I need help with my Murraya Paniculata: Jasmin tree

Discussion in 'Indoor and Greenhouse Plants' started by irish151, Feb 7, 2007.

  1. irish151

    irish151 Member

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    My Jasmin tree that I brought in for the winter is dropping a very sticky sap from the leaves. Can anyone one tell me what this is. I have brought the tree inside for three years with no problems. It usually blooms every few weeks. It has not bloom at all this winter. Can anyone help me with this
     
  2. Junglekeeper

    Junglekeeper Esteemed Contributor 10 Years

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    I would look for sucking insects on the tree. Aphids and scale are fairly common.
     
  3. irish151

    irish151 Member

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    Thank you for your reply. What do I do for "sucking insects"? I have several orchid plants in the same area. Are they in danger?
     
  4. Junglekeeper

    Junglekeeper Esteemed Contributor 10 Years

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    Insecticidal soap is safe for use indoors and works on most pests. Some formulations may include pyrethins. Infected plants should be isolated as much as possible to avoid the spread of the pest.
     
  5. Junglekeeper

    Junglekeeper Esteemed Contributor 10 Years

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    I should add that the insect should be identified prior to the application of an insecticide for control.
     
  6. irish151

    irish151 Member

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    Can you tell me what I am looking for? Is that what is causing the sticky sap? I have never had this before.
     
  7. Junglekeeper

    Junglekeeper Esteemed Contributor 10 Years

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  8. mexican_carol

    mexican_carol Member

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    Hello there. I'd like to thank you so much for the links you suggested on this post. Managing Houseplant pests was especially brilliant, since it showed clear images of resulting disease manifestations and I was able to identify what was inflicting our Murraya Paniculatus tree (it is a rather splendid one with the canopy shaped into a dome, the climate in Mexico must agree with it and I guess it must be around 40+ years old). I was really worried that it had something terminal, like citrus greening, but it is almost certainly mealybugs. I've treated this with a 25% water/alcohol solution on the leaves (the ones that are reachable from the ground, for now - the higher canopy doesn't show any white cottony fuzzing around the new growth leaves or stems or any dead twigs as seen in the lower half of the tree. I've also used a root pest treatment of 10% concentrate of Happy Flower Fitotoxic insecticide liquid for roots and leaves. I didn't use this on the leaves, as it mentioned that it would cause damage to Gardenia leaves, although they are the choiysa family, but not taking any chances! I'll see how the leaves look after the lowest alcohol concentration and work my way up to the 50% maximum with repeat treatments. As I was spraying, I could see a few little whitefly type insects flying off the twigs. I'd noticed this cottony white fuzz on the twigs and young shoots a couple of years ago, and did some pretty severe pruning of all the affected areas to see if that would work. But noticed areas of white appearing again a couple of months ago. I've pruned back again and now will spray regularly with alcohol as well as treat the root every couple of weeks for the next month or so. I've been a bit cautious with where a used the root mixture ie: slightly away from the basal trunk area itself, next treatment I'll go in a little closer. I'd spent about 4 hours searching the internet to see if I could identify what might be wrong, and I'm so relieved that it is likely we will be able to see this lovely feature of our garden. Many thanks again, Carol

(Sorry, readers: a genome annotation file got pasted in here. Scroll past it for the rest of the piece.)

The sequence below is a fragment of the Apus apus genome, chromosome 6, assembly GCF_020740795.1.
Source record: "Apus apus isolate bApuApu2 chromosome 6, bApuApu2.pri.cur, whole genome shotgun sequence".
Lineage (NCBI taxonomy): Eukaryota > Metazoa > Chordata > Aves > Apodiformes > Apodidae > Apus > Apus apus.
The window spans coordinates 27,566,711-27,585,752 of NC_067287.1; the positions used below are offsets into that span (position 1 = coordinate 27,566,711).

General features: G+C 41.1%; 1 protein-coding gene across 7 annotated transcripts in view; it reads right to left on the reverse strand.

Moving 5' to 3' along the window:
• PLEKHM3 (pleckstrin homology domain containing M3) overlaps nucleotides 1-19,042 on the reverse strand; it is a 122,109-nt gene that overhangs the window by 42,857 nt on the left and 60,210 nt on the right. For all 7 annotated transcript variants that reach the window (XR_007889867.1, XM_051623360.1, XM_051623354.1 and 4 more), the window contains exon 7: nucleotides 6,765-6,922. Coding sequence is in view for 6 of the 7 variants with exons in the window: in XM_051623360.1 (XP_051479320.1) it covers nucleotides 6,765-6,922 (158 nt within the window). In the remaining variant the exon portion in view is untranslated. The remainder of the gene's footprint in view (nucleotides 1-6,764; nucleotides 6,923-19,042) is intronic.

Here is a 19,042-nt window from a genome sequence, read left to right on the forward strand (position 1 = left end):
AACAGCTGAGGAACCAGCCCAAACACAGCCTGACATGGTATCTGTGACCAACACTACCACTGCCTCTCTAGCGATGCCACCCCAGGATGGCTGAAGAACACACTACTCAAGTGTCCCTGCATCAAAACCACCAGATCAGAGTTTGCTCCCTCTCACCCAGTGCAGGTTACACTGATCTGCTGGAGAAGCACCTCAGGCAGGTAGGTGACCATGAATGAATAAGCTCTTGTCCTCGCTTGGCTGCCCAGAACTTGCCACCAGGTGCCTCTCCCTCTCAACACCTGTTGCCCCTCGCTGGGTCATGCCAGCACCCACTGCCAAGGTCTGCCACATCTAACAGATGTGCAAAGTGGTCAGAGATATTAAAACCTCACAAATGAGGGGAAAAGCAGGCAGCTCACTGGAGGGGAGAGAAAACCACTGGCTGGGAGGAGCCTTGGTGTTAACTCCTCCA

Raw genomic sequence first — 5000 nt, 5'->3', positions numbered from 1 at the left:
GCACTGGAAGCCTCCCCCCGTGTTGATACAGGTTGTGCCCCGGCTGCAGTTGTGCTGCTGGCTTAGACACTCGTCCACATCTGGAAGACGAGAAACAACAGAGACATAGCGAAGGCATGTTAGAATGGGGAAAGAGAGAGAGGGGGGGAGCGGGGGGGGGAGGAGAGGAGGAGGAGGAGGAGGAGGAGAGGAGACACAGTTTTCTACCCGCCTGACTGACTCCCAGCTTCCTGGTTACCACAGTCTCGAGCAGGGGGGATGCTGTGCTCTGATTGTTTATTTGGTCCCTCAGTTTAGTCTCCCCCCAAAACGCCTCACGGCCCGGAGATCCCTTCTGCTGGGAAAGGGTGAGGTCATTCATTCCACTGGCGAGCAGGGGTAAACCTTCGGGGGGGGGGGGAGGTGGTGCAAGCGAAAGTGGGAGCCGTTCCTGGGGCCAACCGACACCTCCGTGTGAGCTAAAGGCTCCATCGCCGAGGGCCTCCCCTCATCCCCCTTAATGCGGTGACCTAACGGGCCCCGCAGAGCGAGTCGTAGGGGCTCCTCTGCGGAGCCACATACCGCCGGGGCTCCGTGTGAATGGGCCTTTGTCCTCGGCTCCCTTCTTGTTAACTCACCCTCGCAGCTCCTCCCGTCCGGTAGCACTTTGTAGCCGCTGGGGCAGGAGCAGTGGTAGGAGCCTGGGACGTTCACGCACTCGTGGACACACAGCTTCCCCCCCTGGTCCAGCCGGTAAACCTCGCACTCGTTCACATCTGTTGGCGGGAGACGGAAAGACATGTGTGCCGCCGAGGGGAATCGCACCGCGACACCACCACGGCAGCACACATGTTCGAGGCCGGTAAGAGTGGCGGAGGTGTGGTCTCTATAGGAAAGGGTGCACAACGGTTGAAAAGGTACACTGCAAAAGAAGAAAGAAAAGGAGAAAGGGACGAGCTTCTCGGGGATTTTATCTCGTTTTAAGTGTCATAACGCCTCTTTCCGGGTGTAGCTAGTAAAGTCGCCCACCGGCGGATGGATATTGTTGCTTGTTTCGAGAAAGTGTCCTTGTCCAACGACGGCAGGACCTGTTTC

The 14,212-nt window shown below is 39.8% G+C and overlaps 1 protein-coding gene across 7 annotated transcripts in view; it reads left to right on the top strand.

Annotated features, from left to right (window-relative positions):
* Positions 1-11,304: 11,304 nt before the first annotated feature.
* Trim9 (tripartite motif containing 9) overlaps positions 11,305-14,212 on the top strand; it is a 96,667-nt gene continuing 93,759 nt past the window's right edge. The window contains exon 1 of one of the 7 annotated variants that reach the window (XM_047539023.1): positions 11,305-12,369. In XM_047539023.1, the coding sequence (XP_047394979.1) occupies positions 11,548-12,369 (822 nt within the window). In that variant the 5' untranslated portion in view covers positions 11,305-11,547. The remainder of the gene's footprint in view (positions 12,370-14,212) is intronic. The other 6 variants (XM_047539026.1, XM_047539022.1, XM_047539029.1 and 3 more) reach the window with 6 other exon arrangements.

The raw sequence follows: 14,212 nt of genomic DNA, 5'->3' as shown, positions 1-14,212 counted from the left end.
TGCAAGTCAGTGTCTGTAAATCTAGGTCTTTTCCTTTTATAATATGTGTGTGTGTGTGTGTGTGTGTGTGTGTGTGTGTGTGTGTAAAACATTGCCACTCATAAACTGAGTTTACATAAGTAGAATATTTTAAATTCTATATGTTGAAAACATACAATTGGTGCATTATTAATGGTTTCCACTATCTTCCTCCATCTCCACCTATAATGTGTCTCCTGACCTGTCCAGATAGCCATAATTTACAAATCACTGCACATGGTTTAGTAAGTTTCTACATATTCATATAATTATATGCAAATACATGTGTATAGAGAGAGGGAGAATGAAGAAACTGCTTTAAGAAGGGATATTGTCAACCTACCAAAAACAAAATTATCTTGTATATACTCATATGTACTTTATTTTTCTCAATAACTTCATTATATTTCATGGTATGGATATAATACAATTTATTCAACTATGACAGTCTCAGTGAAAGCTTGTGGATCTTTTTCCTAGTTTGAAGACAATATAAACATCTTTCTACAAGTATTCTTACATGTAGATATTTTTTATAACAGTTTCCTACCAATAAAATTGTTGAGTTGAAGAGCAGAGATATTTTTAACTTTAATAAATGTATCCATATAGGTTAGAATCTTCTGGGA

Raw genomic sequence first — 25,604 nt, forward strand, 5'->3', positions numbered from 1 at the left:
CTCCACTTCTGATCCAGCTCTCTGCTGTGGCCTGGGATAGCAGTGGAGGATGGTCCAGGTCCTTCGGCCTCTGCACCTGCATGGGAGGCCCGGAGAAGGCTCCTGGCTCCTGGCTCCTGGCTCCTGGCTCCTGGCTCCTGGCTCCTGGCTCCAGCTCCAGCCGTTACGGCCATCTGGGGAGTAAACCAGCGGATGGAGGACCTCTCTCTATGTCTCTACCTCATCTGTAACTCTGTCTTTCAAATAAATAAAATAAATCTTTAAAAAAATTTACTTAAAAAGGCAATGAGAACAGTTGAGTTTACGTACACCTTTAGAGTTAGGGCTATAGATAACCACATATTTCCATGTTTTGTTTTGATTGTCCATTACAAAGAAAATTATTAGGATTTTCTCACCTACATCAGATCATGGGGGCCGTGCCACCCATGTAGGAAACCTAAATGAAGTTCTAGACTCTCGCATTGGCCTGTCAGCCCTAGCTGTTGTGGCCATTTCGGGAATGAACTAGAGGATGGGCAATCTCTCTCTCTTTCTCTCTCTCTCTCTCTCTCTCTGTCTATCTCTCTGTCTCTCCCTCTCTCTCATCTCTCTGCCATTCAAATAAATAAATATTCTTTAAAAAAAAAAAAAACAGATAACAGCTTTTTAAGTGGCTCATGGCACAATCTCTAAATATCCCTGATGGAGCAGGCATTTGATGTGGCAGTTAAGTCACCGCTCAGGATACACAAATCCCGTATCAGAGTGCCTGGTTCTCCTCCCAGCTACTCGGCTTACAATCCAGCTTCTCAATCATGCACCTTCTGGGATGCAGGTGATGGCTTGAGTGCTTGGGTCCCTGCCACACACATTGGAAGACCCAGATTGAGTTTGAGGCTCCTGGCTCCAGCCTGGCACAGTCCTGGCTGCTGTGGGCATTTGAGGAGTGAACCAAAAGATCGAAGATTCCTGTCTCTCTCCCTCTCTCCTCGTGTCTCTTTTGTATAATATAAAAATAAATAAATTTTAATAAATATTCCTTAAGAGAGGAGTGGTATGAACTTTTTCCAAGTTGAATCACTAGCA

9. Junglekeeper

    Junglekeeper Esteemed Contributor 10 Years

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    Hi, Carol. Glad you found them helpful. At a glance I couldn't figure out which document you found particularly useful so I've updated the links to show the title of each document for the benefit of future readers.
     
  10. mexican_carol

    mexican_carol Member

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    Hello Junglekeeper. The document link that I was referring to is:
    http://www.ext.colostate.edu/PUBS/insect/05595.html
    Jolly good for the near amateur botanist like myself. Before I found your postings, I'd looked at many other sites, both from the 'agro/agri' and 'botanical/scientific' information perspective, but my eyes glazed over after the first 10+ pages of data and methodology with no sign of specific, handson, details on identifying the symptoms. That's what was so great about the above site: at my level it is enough empowerment to get on with sorting out the problem. Best for now, Carol :-D
     
  11. mexican_carol

    mexican_carol Member

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    Not sure how you pick up attachments, the file names are: murraya_p.jpg and palma.jpg
     

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